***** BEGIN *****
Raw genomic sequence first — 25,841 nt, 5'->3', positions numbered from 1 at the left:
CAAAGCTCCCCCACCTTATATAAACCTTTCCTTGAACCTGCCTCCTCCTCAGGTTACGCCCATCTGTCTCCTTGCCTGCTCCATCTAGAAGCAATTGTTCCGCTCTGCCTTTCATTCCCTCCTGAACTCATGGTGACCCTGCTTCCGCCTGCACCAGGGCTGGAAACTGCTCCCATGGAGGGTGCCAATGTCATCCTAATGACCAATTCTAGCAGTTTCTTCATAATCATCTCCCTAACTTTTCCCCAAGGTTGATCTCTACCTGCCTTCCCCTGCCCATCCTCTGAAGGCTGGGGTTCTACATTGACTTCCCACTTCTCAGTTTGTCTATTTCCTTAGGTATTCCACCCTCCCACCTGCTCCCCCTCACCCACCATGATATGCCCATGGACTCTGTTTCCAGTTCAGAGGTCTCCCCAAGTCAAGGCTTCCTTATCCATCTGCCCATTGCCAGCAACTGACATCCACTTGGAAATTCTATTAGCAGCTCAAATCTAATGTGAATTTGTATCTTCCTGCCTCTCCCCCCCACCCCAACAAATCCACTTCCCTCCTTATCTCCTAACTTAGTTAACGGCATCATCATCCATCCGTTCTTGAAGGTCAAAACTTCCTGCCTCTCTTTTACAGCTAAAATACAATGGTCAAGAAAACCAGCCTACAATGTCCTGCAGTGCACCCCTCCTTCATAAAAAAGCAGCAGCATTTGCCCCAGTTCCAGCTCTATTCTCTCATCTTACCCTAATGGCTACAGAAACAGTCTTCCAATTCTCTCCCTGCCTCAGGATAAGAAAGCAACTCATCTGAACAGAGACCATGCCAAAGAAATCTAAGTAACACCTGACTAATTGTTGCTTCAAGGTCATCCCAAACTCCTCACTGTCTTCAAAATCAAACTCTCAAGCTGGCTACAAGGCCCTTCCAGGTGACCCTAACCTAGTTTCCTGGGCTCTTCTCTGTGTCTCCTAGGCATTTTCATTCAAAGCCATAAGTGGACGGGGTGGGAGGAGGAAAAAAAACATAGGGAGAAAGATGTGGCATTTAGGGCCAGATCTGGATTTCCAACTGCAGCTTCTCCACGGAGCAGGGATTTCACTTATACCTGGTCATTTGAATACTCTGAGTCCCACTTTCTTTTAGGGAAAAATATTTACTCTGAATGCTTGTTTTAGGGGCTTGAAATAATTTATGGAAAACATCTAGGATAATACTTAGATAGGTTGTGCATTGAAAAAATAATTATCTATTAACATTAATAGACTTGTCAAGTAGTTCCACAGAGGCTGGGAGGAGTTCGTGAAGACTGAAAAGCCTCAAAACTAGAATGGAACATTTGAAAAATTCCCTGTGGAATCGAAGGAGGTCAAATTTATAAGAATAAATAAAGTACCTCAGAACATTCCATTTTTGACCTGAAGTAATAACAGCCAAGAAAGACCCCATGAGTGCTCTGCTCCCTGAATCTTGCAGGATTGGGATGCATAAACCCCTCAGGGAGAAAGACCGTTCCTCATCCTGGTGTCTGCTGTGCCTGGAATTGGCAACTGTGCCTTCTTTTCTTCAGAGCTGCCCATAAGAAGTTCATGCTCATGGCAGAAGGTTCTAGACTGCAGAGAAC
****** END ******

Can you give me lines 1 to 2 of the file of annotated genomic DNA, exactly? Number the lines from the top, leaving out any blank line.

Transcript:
Raw genomic sequence first — 25,841 nt, 5'->3', positions numbered from 1 at the left:
CAAAGCTCCCCCACCTTATATAAACCTTTCCTTGAACCTGCCTCCTCCTCAGGTTACGCCCATCTGTCTCCTTGCCTGCTCCATCTAGAAGCAATTGTTCCGCTCTGCCTTTCATTCCCTCCTGAACTCATGGTGACCCTGCTTCCGCCTGCACCAGGGCTGGAAACTGCTCCCATGGAGGGTGCCAATGTCATCCTAATGACCAATTCTAGCAGTTTCTTCATAATCATCTCCCTAACTTTTCCCCAAGGTTGATCTCTACCTGCCTTCCCCTGCCCATCCTCTGAAGGCTGGGGTTCTACATTGACTTCCCACTTCTCAGTTTGTCTATTTCCTTAGGTATTCCACCCTCCCACCTGCTCCCCCTCACCCACCATGATATGCCCATGGACTCTGTTTCCAGTTCAGAGGTCTCCCCAAGTCAAGGCTTCCTTATCCATCTGCCCATTGCCAGCAACTGACATCCACTTGGAAATTCTATTAGCAGCTCAAATCTAATGTGAATTTGTATCTTCCTGCCTCTCCCCCCCACCCCAACAAATCCACTTCCCTCCTTATCTCCTAACTTAGTTAACGGCATCATCATCCATCCGTTCTTGAAGGTCAAAACTTCCTGCCTCTCTTTTACAGCTAAAATACAATGGTCAAGAAAACCAGCCTACAATGTCCTGCAGTGCACCCCTCCTTCATAAAAAAGCAGCAGCATTTGCCCCAGTTCCAGCTCTATTCTCTCATCTTACCCTAATGGCTACAGAAACAGTCTTCCAATTCTCTCCCTGCCTCAGGATAAGAAAGCAACTCATCTGAACAGAGACCATGCCAAAGAAATCTAAGTAACACCTGACTAATTGTTGCTTCAAGGTCATCCCAAACTCCTCACTGTCTTCAAAATCAAACTCTCAAGCTGGCTACAAGGCCCTTCCAGGTGACCCTAACCTAGTTTCCTGGGCTCTTCTCTGTGTCTCCTAGGCATTTTCATTCAAAGCCATAAGTGGACGGGGTGGGAGGAGGAAAAAAAACATAGGGAGAAAGATGTGGCATTTAGGGCCAGATCTGGATTTCCAACTGCAGCTTCTCCACGGAGCAGGGATTTCACTTATACCTGGTCATTTGAATACTCTGAGTCCCACTTTCTTTTAGGGAAAAATATTTACTCTGAATGCTTGTTTTAGGGGCTTGAAATAATTTATGGAAAACATCTAGGATAATACTTAGATAGGTTGTGCATTGAAAAAATAATTATCTATTAACATTAATAGACTTGTCAAGTAGTTCCACAGAGGCTGGGAGGAGTTCGTGAAGACTGAAAAGCCTCAAAACTAGAATGGAACATTTGAAAAATTCCCTGTGGAATCGAAGGAGGTCAAATTTATAAGAATAAATAAAGTACCTCAGAACATTCCATTTTTGACCTGAAGTAATAACAGCCAAGAAAGACCCCATGAGTGCTCTGCTCCCTGAATCTTGCAGGATTGGGATGCATAAACCCCTCAGGGAGAAAGACCGTTCCTCATCCTGGTGTCTGCTGTGCCTGGAATTGGCAACTGTGCCTTCTTTTCTTCAGAGCTGCCCATAAGAAGTTCATGCTCATGGCAGAAGGTTCTAGACTGCAGAGAAC